Gallipoli Eyewitness

Bendigo Weekly | Bendigo Weekly | 26-Sep-2014

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 Review by WAYNE PROUDFOOT

 

 

Gallipoli Eyewitness


The diaries and photographs of Lieutenant Gerald Moore Gibson
 

by Robert Gibson and Steve Kendall







 “The whole earth is ploughed by the exploding shells and the holes are filled with water, and if you do not get killed by the shells you may drown in the craters. Everybody is rushing, running, trying to escape almost certain death in this hail of enemy shells. Today I have seen the real face of war.” Hans Otto Schetter, WW1 German soldier.

It has often been said that war dehumanises us, dulls our senses, that the sometimes iniquitous nature of war makes the insane seem mundane. Personally, I don’t subscribe to this theory. I believe the sometimes bland, almost matter-of-fact manner in which some veterans of early 20th century wars describe their experiences is both a connatural characteristic of that generation and a desire to recount their experience in a factual and sincere manner.

This is especially true of the World War 1 diaries of Lieutenant Gerald Moore Gibson which have been faithfully reproduced in Gallipoli Eyewitness. To me the details in this book epitomise the character of a generation of young men from Australia and New Zealand, the ANZACs, who were sent to fight not only at Gallipoli, but on other WW1 Battlefields; Fromelles; the Somme; Bullecourt; Messines; Passchendaele and Villers–Bretonneux, collectively known as the ‘Western Front' in France and Belgium.

Born in Essendon in 1891, Gerald was a cadet manufacturer when he joined the AIF in September 1914 at the age of 23, and posted to the Army service Corp (ASC) as a lieutenant. Formed shortly after federation, the ASC were responsible for, amongst other things, food, transport, mail and petroleum. When disbanded in 1973, those duties were taken up by the newly formed Royal Australian Corps of Transport (RACT) and Royal Australian Army Ordnance Corps (RAAOC).

Gallipoli Eyewitness is made up of 2 parts, being 2 distinct diaries, the first based in Egypt, the second Gallipoli. Alongside the diary entries and photographs, written in the margins, is detailed historical data pertaining to the events, equipment and people Gerald references.  Researched and produced by historian and journalist Steve Kendall, these notes give context and meaning to what might otherwise seem vague or nugatory entries.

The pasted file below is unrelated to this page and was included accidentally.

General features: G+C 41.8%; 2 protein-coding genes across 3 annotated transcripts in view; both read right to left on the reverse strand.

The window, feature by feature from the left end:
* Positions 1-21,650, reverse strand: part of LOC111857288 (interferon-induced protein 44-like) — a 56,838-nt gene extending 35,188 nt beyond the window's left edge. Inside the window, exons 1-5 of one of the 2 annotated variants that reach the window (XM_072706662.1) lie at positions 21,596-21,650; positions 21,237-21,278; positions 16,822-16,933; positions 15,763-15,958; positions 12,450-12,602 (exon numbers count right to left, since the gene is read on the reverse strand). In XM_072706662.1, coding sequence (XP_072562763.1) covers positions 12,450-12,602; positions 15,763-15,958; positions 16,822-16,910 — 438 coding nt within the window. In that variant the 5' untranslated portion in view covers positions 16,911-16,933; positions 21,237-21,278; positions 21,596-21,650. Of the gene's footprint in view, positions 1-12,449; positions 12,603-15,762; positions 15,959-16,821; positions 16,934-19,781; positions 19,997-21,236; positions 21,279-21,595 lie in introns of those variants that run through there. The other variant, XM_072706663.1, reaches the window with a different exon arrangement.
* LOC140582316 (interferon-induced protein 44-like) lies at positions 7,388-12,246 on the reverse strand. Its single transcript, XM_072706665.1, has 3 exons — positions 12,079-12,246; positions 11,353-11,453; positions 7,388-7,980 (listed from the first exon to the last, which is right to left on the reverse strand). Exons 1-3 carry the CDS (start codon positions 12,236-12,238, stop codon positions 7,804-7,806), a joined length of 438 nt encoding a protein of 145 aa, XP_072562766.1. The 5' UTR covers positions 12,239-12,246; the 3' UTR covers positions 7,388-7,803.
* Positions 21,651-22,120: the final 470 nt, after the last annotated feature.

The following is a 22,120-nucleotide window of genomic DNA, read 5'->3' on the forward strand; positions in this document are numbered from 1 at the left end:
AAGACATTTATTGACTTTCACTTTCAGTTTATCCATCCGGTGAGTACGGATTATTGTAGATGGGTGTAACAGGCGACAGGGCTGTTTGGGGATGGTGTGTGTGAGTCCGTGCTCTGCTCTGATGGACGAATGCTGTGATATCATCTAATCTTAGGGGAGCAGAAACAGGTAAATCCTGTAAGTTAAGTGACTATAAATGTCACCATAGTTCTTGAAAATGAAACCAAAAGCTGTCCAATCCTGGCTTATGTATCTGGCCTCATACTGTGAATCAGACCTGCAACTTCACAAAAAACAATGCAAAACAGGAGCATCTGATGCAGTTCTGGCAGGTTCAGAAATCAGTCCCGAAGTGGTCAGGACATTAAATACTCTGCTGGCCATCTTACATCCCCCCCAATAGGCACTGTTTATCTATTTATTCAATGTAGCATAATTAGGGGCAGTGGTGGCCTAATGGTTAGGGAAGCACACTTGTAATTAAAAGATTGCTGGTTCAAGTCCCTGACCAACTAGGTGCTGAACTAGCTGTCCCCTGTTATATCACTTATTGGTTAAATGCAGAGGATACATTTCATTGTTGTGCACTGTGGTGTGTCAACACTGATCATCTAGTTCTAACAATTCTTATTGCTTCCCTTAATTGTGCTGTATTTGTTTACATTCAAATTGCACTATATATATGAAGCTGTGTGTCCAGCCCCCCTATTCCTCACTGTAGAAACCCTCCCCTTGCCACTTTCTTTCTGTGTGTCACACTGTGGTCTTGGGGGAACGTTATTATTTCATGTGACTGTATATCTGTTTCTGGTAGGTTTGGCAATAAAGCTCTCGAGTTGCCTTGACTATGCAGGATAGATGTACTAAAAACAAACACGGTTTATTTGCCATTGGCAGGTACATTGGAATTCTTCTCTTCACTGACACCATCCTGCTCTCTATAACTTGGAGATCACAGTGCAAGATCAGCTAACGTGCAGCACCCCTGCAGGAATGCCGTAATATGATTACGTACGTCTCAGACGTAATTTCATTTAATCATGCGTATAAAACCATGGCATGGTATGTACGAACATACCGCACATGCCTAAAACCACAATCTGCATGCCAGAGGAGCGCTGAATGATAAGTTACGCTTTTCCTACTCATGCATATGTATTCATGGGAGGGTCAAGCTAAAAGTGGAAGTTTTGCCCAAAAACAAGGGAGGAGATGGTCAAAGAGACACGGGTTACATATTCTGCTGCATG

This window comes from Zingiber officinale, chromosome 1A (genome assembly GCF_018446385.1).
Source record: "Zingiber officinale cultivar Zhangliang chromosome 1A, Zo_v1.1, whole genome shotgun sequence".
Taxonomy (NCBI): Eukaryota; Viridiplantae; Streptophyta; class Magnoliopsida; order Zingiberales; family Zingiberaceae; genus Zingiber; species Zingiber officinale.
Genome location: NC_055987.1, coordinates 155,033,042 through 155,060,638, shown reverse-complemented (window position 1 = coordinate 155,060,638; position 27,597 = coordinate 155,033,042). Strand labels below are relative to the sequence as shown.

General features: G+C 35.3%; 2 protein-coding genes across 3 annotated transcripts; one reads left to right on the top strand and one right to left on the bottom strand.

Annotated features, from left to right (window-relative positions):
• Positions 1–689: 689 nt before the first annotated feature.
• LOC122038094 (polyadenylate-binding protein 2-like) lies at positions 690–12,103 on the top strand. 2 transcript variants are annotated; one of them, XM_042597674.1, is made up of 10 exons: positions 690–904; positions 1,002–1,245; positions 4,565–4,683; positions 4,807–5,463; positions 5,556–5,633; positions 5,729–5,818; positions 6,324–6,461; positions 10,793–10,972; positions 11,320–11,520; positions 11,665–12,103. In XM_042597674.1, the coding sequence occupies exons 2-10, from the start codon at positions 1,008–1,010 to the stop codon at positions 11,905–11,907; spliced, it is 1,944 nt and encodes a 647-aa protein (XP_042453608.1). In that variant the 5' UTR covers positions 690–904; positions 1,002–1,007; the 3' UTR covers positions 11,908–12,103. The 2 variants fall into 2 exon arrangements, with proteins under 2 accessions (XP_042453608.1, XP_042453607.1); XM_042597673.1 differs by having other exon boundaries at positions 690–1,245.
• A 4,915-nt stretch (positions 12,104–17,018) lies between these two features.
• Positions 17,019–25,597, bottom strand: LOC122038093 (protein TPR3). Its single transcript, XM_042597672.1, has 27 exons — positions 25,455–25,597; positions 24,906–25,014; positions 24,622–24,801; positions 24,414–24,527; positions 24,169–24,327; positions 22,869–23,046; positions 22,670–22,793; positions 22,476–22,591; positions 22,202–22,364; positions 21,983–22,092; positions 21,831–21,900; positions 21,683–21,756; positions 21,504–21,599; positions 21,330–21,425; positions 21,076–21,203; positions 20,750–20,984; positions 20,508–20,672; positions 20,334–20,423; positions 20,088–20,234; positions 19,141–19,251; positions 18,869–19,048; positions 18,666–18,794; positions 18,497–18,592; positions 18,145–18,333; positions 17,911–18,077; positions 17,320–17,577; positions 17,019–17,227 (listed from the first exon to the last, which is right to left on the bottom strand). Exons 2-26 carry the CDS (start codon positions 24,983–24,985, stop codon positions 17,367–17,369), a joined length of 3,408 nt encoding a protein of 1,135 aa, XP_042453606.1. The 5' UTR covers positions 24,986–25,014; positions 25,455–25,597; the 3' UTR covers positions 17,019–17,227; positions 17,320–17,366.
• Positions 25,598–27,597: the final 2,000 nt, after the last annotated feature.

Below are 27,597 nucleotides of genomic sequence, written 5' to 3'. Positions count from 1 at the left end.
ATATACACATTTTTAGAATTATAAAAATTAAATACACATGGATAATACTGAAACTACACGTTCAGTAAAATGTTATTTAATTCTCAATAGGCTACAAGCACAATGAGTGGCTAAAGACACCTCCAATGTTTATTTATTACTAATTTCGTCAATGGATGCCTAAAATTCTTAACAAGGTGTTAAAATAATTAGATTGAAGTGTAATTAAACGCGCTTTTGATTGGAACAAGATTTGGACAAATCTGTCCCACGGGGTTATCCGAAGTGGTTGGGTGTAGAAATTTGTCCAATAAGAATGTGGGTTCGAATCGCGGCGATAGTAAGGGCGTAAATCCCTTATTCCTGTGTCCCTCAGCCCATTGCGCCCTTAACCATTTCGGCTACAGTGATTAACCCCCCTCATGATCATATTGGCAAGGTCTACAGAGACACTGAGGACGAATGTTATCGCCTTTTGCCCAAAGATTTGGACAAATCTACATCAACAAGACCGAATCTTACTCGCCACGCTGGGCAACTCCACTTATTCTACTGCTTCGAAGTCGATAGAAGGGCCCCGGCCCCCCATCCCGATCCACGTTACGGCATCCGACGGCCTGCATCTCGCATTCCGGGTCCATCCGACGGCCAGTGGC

The first diary gives us a real insight into Gerald’s roll within the ASC, from ferrying dignitaries around Cairo, to organising vehicle repairs and ensuring his automobile, a 14/16-horsepower Clement-Bayard 1909 model, which he shipped to Egypt and presented it to the AIF, was in good running order.

Egypt, being a staging point, meant there was a great deal of uncertainty as to where Gerald and his company would be sent. On March 3rd, 1915 Gerald wrote:

“With the reports and statements demanded from headquarters, it looks as if it won’t be long before we go off. I think now as the Mena people appear to be going to Turkey and they look as if they will be going before us, that it could easily be possible that this division might be going to France”

While the first diary paints a vivid picture of what life was like in Egypt at the time, colonial attitudes and all, it’s the second diary, the Gallipoli diary, which had the most impact on me.

Arriving at Gallipoli on May 13, 1915, Gerald’s life was about to significantly change, and so too the tone of the diary, but during this time Gerald lost neither his sense of humour nor his Matter-of-fact style. His first glimpse of Gallipoli from the deck of his ship was recorded thus:

“Things seem a little messed up and we don’t know where our brigade is… The hills were very misty in the morning though we could hear firing; at 8 o’clock the mist cleared away and we could see the troops’ homes and tents on the slopes leading down to the water and every now and then we could see shrapnel bursting in the valley between the two ridges”.

As he took up his post on the Gallipoli Peninsula we learn firsthand what everyday life had become for Gerald:

May 23rd: “We ran a little short of water this morning and the Major put me in charge of the water issue all day. We had some rain last night and the day mud makes a great mess; one can hardly walk up the hill”…

May 28th: “Things have been very quiet up at the firing line. These quiet times are always ominous. We have heard for the last two days there is going to be a general offensive shortly. I suppose it means more big losses of life”.

June 13th: …”I often think of the fuss that was made over the  charge of the Light Brigade at Balaclava. I guess that will never more be thought of now as there is a Balaclava nearly every day in this war”…

June 28th: …”The heat is trouble and combined with the flies and shrapnel we are not having a tea party at present”.

July 19th: …”We might be attacked soon as this is the month all dead Turks go to heaven. I think we will be glad to help them on their way”.

Gallipoli Eyewitness is a compelling read. The almost surreal nature of Gerald’s writing, combined with the detailed historical notes, makes for a greater understanding of a conflict that saddens, humbles, and at the same time uplifts us all.

"Those heroes that shed their blood and lost their lives…
You are now lying in the soil of a friendly country. Therefore rest in peace. There is no difference between the Johnnies and the Mehmets to us where they lie side by side here in this country of ours…
You, the mothers, who sent their sons from faraway countries wipe away your tears; your sons are now lying in our bosom and are in peace, after having lost their lives on this land they have become our sons as well."

Ataturk, 1934

 

Available from Dymocks Bendigo and www.pbpublishing.com.au/book.html
 

 

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